Public participation, or “urban design for all”, has turned city planners into facilitators /administrators and architects into supplicants. Urban renewal failed because solutions were dictated based on opinion without knowledge. Citizen participation has failed for the same reason; but failure is disguised by popular participation that dilutes blame; considers experience knowledge; and mistakes issues for problems.
A problem must be defined before a solution can be found. A public grievance is a symptom, but is rarely the problem. The responsibility of leadership is to ask questions and conduct research to define problems; but admitting a problem can be political poison, so it is tempted to dance with the issues and ignore the problem.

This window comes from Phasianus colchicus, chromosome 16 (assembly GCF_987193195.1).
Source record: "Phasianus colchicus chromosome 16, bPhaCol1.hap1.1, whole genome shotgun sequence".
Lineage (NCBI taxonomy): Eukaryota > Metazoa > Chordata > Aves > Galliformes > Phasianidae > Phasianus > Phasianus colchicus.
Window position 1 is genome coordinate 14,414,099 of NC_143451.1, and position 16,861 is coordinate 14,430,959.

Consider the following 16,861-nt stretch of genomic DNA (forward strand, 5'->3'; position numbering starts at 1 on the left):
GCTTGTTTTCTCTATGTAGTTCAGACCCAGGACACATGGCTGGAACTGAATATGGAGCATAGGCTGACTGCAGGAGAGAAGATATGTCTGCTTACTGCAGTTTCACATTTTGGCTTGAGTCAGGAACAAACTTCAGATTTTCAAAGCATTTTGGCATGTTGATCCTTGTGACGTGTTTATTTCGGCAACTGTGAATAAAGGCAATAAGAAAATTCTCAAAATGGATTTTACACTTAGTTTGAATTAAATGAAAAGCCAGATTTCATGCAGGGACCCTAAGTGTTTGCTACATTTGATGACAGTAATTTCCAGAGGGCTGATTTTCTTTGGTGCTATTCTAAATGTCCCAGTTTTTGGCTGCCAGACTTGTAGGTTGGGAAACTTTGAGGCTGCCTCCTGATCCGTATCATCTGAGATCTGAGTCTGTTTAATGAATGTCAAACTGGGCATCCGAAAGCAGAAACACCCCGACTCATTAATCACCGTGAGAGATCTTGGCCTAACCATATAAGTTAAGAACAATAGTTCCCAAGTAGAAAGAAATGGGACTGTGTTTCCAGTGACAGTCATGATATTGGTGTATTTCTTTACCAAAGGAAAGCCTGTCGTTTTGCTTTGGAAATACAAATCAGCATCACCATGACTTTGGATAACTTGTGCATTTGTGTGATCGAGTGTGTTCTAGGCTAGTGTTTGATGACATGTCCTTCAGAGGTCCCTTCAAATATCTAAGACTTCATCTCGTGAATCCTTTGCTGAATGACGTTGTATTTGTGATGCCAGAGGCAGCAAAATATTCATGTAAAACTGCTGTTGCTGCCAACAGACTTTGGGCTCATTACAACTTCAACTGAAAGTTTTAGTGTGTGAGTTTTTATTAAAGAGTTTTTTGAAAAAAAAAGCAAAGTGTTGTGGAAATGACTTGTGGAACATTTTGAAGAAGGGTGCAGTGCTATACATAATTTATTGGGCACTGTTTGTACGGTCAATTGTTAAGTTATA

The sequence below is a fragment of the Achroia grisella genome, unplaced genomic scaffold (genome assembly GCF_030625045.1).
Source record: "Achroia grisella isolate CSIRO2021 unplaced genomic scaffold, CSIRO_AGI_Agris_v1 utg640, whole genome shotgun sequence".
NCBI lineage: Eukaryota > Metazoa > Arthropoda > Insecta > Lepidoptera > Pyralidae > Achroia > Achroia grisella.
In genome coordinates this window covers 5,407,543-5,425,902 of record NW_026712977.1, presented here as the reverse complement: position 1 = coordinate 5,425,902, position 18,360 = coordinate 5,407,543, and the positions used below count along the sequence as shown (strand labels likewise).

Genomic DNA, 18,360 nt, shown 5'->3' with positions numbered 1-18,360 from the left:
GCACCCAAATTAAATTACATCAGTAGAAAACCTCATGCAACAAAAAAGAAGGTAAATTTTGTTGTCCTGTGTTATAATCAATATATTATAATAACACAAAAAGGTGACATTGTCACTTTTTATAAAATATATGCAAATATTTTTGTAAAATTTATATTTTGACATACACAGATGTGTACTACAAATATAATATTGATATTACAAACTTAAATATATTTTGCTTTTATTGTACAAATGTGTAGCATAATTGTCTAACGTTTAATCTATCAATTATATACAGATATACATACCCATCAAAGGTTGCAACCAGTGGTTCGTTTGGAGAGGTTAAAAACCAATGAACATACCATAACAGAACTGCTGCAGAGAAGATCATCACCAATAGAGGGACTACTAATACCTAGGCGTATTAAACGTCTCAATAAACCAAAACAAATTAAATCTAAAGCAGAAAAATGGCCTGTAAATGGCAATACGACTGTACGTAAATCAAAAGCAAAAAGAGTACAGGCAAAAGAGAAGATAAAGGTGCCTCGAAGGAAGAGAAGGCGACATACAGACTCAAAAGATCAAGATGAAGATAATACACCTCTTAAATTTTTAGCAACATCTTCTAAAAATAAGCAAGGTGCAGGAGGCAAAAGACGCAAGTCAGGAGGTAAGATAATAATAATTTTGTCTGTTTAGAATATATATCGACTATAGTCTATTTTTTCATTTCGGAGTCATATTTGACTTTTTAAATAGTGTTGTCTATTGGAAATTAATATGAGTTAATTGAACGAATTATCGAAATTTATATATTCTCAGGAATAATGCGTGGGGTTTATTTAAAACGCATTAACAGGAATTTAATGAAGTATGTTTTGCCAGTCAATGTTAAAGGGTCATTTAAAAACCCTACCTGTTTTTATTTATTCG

Issues distract us from problems. This is typical because problems are abstract and issues are real, but medicine has already taught us that reacting to symptoms does not produce a cure. The urban public does not define problems. It lives with symptoms and will never produce cures, but it may ratify one when explanations justify change. If I use the phrase, “medicine for all”, the contrast with “urban design for all” may help to explain where we are and where medicine has been.